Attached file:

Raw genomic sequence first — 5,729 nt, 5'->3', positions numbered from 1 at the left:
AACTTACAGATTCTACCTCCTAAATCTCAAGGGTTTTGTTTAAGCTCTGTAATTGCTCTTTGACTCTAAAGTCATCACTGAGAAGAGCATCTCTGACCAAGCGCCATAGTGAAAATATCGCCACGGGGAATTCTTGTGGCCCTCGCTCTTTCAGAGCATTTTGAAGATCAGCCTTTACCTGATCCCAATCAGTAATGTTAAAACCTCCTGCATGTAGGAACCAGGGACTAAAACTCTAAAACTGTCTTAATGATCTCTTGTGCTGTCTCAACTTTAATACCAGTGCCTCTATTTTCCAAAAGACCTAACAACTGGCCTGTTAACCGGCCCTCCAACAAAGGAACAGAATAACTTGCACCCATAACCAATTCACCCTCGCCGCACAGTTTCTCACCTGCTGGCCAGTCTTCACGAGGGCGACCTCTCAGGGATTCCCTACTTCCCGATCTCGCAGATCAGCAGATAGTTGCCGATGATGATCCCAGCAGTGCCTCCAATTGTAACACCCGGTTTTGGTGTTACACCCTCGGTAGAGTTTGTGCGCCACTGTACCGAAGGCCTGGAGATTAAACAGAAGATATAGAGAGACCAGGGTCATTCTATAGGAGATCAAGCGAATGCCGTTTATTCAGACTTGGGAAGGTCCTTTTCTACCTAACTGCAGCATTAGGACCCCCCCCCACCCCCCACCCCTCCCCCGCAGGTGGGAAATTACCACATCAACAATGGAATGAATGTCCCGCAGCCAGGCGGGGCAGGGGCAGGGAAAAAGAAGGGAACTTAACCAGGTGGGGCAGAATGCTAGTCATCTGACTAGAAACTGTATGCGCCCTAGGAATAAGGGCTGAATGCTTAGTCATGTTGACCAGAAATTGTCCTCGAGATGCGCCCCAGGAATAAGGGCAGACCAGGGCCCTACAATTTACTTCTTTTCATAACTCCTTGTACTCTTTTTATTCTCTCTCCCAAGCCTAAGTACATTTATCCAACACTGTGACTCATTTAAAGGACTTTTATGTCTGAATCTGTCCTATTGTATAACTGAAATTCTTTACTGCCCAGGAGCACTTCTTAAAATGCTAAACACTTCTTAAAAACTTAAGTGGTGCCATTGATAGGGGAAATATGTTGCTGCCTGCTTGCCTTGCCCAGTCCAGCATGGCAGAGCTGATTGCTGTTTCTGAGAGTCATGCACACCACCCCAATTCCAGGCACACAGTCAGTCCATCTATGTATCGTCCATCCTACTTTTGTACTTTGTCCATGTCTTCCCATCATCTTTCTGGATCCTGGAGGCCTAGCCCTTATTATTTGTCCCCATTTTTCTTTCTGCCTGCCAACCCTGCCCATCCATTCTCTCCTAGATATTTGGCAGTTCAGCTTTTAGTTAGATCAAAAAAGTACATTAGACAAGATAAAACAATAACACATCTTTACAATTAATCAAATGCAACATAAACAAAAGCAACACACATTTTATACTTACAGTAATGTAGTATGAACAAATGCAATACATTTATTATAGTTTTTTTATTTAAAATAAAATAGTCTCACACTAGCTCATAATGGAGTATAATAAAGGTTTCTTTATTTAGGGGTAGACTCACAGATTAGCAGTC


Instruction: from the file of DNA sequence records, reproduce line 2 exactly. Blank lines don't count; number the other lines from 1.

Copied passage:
AACTTACAGATTCTACCTCCTAAATCTCAAGGGTTTTGTTTAAGCTCTGTAATTGCTCTTTGACTCTAAAGTCATCACTGAGAAGAGCATCTCTGACCAAGCGCCATAGTGAAAATATCGCCACGGGGAATTCTTGTGGCCCTCGCTCTTTCAGAGCATTTTGAAGATCAGCCTTTACCTGATCCCAATCAGTAATGTTAAAACCTCCTGCATGTAGGAACCAGGGACTAAAACTCTAAAACTGTCTTAATGATCTCTTGTGCTGTCTCAACTTTAATACCAGTGCCTCTATTTTCCAAAAGACCTAACAACTGGCCTGTTAACCGGCCCTCCAACAAAGGAACAGAATAACTTGCACCCATAACCAATTCACCCTCGCCGCACAGTTTCTCACCTGCTGGCCAGTCTTCACGAGGGCGACCTCTCAGGGATTCCCTACTTCCCGATCTCGCAGATCAGCAGATAGTTGCCGATGATGATCCCAGCAGTGCCTCCAATTGTAACACCCGGTTTTGGTGTTACACCCTCGGTAGAGTTTGTGCGCCACTGTACCGAAGGCCTGGAGATTAAACAGAAGATATAGAGAGACCAGGGTCATTCTATAGGAGATCAAGCGAATGCCGTTTATTCAGACTTGGGAAGGTCCTTTTCTACCTAACTGCAGCATTAGGACCCCCCCCCACCCCCCACCCCTCCCCCGCAGGTGGGAAATTACCACATCAACAATGGAATGAATGTCCCGCAGCCAGGCGGGGCAGGGGCAGGGAAAAAGAAGGGAACTTAACCAGGTGGGGCAGAATGCTAGTCATCTGACTAGAAACTGTATGCGCCCTAGGAATAAGGGCTGAATGCTTAGTCATGTTGACCAGAAATTGTCCTCGAGATGCGCCCCAGGAATAAGGGCAGACCAGGGCCCTACAATTTACTTCTTTTCATAACTCCTTGTACTCTTTTTATTCTCTCTCCCAAGCCTAAGTACATTTATCCAACACTGTGACTCATTTAAAGGACTTTTATGTCTGAATCTGTCCTATTGTATAACTGAAATTCTTTACTGCCCAGGAGCACTTCTTAAAATGCTAAACACTTCTTAAAAACTTAAGTGGTGCCATTGATAGGGGAAATATGTTGCTGCCTGCTTGCCTTGCCCAGTCCAGCATGGCAGAGCTGATTGCTGTTTCTGAGAGTCATGCACACCACCCCAATTCCAGGCACACAGTCAGTCCATCTATGTATCGTCCATCCTACTTTTGTACTTTGTCCATGTCTTCCCATCATCTTTCTGGATCCTGGAGGCCTAGCCCTTATTATTTGTCCCCATTTTTCTTTCTGCCTGCCAACCCTGCCCATCCATTCTCTCCTAGATATTTGGCAGTTCAGCTTTTAGTTAGATCAAAAAAGTACATTAGACAAGATAAAACAATAACACATCTTTACAATTAATCAAATGCAACATAAACAAAAGCAACACACATTTTATACTTACAGTAATGTAGTATGAACAAATGCAATACATTTATTATAGTTTTTTTATTTAAAATAAAATAGTCTCACACTAGCTCATAATGGAGTATAATAAAGGTTTCTTTATTTAGGGGTAGACTCACAGATTAGCAGTC